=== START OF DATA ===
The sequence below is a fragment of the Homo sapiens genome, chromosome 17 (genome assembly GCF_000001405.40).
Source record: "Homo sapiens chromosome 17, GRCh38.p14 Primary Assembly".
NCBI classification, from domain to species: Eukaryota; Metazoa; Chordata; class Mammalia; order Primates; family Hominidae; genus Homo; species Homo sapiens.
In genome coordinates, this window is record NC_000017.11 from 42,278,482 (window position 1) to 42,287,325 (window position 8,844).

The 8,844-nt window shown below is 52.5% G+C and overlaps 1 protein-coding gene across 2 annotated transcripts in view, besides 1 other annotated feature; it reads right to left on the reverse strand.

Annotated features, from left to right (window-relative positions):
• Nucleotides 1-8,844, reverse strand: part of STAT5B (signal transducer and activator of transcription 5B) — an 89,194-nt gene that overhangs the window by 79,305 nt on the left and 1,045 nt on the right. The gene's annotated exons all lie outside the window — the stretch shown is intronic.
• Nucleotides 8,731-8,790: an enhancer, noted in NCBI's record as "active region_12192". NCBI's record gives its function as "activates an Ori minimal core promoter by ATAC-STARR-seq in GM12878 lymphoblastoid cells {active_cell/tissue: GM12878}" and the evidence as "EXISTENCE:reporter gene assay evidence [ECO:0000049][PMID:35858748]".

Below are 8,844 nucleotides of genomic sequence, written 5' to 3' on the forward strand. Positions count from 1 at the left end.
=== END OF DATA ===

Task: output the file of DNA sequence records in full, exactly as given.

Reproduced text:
The sequence below is a fragment of the Homo sapiens genome, chromosome 17 (genome assembly GCF_000001405.40).
Source record: "Homo sapiens chromosome 17, GRCh38.p14 Primary Assembly".
NCBI classification, from domain to species: Eukaryota; Metazoa; Chordata; class Mammalia; order Primates; family Hominidae; genus Homo; species Homo sapiens.
In genome coordinates, this window is record NC_000017.11 from 42,278,482 (window position 1) to 42,287,325 (window position 8,844).

The 8,844-nt window shown below is 52.5% G+C and overlaps 1 protein-coding gene across 2 annotated transcripts in view, besides 1 other annotated feature; it reads right to left on the reverse strand.

Annotated features, from left to right (window-relative positions):
• Nucleotides 1-8,844, reverse strand: part of STAT5B (signal transducer and activator of transcription 5B) — an 89,194-nt gene that overhangs the window by 79,305 nt on the left and 1,045 nt on the right. The gene's annotated exons all lie outside the window — the stretch shown is intronic.
• Nucleotides 8,731-8,790: an enhancer, noted in NCBI's record as "active region_12192". NCBI's record gives its function as "activates an Ori minimal core promoter by ATAC-STARR-seq in GM12878 lymphoblastoid cells {active_cell/tissue: GM12878}" and the evidence as "EXISTENCE:reporter gene assay evidence [ECO:0000049][PMID:35858748]".

Below are 8,844 nucleotides of genomic sequence, written 5' to 3' on the forward strand. Positions count from 1 at the left end.